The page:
It’s the subject of numerous songs, books, home improvement shows, stories, jokes, and even Facebook groups.
Whether it’s better to live in the country or the city is a debate that’s been going on at least since the sixth century B.C., when the former slave and storyteller Aesop related the tale of the Town Mouse and the Country Mouse. His conclusion? It’s better to live with little (in the country) and be content, than live with much (in the city) and exist in fear.
A couple millennia later, 19th century playwright Oscar Wilde quipped, “Anybody can be good in the country. There are no temptations there,” reflecting the age-old argument that life in the country is boring, and there is nothing to do but milk cows and chew on pieces of straw.
Really, there doesn’t have to be contention. As 20th century author Louise Dickinson Rich, known for her fiction and non-fiction works on New England, put it,
“I think, probably, whether you’re better off in the country or in the city depends, in the final analysis, on where you’d rather be. You’re best off where you’re the happiest.”
Country Is Their Happy Place
For many of the regional artists at Wenaha Gallery, their happy place is the country, and they find themselves painting or photographing it in all its seasons and moods.
Walla Walla painter Todd Telander, who loves the open space, agriculture, and mountains of the region, finds an astounding amount of visual interest in the country landscape. He focuses on this through his representational paintings, which are strongly imbued with impressionism.
“If my art makes a statement, it is up to the viewer to decide,” Telander says. “But for me I promote peace, contemplation, beauty, and solidity, and I suppose I like to share my vision of these things with others.”
Peace, contemplation, and beauty are also major factors in the art created by Steve Henderson, the Dayton painter who often incorporates people, especially women, in remote, wild landscapes and coastal scenes.
“I grew up in the country, and live now in the country, and it is part of who I am,” Henderson says. “It is my goal with every painting to create a place that the viewer will want to step into, a place of beauty and goodness where there is quiet and space. We need this quiet and space in order to deeply think.”
Out in the Open Country
Jim McNamara, a Walla Walla artist who prefers to paint en plein aire, or out in the open, agrees.
“I believe the natural world deserves being looked at intensely and wordlessly,” he says. Some of McNamara’s favorite painting experiences involve donning a backpack, hiking to remote wilderness areas, and setting up his easel for an afternoon of concentrated, but pleasurable, work.
In this penchant for truly being outdoors — literally out in the country — he is joined by pastel and oil painter Bonnie Griffith, a former Walla Wallan who has relocated near Boise, ID. Griffith loves to paint outside in the natural light of the outdoors, and, like Henderson, seeks to create a place where viewers will want to stop, and stay, and be.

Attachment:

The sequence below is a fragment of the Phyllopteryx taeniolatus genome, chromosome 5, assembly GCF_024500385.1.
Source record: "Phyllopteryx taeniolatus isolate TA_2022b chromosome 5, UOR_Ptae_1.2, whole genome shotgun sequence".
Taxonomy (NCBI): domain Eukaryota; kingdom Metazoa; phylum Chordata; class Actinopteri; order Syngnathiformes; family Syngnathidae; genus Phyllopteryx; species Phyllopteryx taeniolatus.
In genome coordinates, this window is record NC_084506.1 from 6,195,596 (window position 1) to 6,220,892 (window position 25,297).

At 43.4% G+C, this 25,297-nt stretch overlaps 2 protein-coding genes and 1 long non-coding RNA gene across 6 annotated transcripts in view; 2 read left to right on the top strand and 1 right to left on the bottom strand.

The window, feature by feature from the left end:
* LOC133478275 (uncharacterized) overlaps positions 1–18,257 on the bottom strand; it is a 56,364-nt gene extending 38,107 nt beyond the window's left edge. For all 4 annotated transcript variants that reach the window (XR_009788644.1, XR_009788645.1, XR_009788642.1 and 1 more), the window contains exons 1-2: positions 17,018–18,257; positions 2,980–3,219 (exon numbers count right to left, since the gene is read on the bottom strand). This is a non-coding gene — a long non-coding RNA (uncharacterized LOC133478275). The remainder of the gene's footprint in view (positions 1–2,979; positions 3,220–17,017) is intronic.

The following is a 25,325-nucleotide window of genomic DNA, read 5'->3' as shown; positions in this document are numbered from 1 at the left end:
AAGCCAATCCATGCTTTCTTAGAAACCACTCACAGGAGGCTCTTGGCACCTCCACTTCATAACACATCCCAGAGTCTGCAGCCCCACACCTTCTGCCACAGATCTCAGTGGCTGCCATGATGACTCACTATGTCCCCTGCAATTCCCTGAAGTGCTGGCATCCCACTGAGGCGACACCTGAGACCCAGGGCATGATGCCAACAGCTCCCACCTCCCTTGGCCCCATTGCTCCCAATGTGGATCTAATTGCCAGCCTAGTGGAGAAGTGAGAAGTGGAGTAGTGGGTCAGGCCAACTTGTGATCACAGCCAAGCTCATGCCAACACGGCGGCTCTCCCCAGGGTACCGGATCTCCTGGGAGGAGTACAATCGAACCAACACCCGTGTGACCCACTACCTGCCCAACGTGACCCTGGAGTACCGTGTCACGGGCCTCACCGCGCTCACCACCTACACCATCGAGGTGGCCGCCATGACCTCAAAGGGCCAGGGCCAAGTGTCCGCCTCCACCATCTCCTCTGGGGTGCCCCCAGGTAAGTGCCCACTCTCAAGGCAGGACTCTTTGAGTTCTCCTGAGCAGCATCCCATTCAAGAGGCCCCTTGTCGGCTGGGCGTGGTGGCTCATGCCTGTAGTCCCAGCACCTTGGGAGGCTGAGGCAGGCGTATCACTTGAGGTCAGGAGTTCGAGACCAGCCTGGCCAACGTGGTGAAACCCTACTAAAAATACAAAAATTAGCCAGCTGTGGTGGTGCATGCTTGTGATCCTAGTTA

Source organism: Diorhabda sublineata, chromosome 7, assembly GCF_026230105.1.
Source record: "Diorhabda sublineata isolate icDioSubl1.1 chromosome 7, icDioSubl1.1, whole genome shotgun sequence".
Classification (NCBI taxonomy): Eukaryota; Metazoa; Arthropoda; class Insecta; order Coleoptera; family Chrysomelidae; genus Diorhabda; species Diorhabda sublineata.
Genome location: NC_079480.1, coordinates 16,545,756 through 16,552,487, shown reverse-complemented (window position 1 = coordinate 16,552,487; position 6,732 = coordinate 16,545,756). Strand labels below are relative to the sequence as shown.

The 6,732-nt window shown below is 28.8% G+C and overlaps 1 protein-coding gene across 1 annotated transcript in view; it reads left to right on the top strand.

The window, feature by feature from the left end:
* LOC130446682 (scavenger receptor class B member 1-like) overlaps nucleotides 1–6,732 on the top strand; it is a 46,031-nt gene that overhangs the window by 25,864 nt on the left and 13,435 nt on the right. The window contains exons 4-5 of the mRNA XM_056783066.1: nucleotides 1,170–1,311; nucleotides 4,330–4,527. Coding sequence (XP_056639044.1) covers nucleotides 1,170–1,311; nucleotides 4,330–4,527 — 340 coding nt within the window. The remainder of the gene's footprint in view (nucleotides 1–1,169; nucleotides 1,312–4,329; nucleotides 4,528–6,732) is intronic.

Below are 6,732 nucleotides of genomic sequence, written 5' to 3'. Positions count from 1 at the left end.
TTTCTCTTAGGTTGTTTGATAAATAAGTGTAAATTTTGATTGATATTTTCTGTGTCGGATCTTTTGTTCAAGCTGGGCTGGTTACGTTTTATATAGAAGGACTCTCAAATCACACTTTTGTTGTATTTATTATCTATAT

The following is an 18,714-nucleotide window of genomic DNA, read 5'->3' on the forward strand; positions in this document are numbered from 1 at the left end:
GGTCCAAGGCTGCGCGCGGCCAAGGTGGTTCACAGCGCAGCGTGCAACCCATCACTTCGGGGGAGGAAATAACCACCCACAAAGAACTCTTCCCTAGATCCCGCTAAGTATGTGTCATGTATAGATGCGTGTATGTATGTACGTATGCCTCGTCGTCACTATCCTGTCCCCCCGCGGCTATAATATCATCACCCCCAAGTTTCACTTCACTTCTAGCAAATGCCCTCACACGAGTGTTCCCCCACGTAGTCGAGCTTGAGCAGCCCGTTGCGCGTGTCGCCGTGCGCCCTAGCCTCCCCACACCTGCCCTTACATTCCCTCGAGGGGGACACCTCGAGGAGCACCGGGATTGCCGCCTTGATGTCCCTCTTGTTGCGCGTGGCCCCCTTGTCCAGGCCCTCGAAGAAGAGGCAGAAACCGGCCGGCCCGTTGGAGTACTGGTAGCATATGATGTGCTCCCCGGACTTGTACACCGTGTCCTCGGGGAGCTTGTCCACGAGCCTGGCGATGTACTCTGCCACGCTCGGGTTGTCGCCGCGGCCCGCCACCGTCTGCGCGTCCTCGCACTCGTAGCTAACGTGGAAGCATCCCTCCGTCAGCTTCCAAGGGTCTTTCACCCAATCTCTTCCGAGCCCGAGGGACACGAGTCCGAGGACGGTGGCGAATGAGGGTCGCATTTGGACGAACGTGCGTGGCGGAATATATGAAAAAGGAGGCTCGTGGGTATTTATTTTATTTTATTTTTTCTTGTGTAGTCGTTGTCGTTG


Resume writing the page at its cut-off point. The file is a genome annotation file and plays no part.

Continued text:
“My goal is to create paintings that draw the viewer into the painting, to experience the time of day, the temperature, the sound, the smells.”
Another Wenaha artist, LuAnn Ostergaard of Kennewick, finds and interprets her landscapes in an unusual, but highly effective way. Ostergaard haunts scrapyards, where she photographs the rust and patina of old cars and broken down appliances. She uses these images as the backdrop for landscapes which she then digitally creates with photo editing software.
“I feel a bit of an alchemist as I transform an image of scrapyard castoffs to a thing of beauty that resonates with harmony and balance.”
Unique Styles Capturing a Unique Place
The style of each of the artists is different, ranging from abstract to impressionist to representational; their mediums span from charcoal to oil, from acrylic to digital, but their love for their subject matter harmonizes in a manner best expressed by another artist who also extolled the country, Claude Monet:
“I’m enjoying the most perfect tranquility, free from all worries, and in consequence would like to stay this way forever, in a peaceful corner of the countryside like this.”
Or, as 18th century poet William Cowper so succinctly observed,
“God made the country, and man made the town.”
Country Landscapes, featuring the work of multiple Wenaha Gallery artists, is the Art Event from Monday, December 16 through Saturday, January 11. Featured artists are Nancy Richter, Steve Henderson, Jordan Henderson, Bonnie Griffith, LuAnn Ostergaard, Jim McNamara, Todd Telander and Gordy Edberg.
Contact the gallery, located at 219 East Main Street, Dayton, WA, by phone at 509.382.2124 or e-mail firstname.lastname@example.org. Gallery hours are 9 a.m. to 6 p.m. from Monday through Saturday, and by appointment. Visit the Wenaha Gallery website online at www.wenaha.com.